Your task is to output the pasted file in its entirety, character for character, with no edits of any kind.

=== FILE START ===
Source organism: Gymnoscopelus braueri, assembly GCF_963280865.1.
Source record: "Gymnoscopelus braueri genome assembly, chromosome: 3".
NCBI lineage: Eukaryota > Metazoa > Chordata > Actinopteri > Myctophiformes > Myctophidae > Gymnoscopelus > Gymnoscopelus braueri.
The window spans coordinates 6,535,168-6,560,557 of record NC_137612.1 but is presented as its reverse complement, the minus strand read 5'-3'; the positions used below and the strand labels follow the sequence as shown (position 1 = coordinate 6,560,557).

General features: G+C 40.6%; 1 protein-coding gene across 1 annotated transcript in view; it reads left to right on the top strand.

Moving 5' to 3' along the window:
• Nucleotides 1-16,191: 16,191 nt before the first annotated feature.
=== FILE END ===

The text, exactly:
Source organism: Gymnoscopelus braueri, assembly GCF_963280865.1.
Source record: "Gymnoscopelus braueri genome assembly, chromosome: 3".
NCBI lineage: Eukaryota > Metazoa > Chordata > Actinopteri > Myctophiformes > Myctophidae > Gymnoscopelus > Gymnoscopelus braueri.
The window spans coordinates 6,535,168-6,560,557 of record NC_137612.1 but is presented as its reverse complement, the minus strand read 5'-3'; the positions used below and the strand labels follow the sequence as shown (position 1 = coordinate 6,560,557).

General features: G+C 40.6%; 1 protein-coding gene across 1 annotated transcript in view; it reads left to right on the top strand.

Moving 5' to 3' along the window:
• Nucleotides 1-16,191: 16,191 nt before the first annotated feature.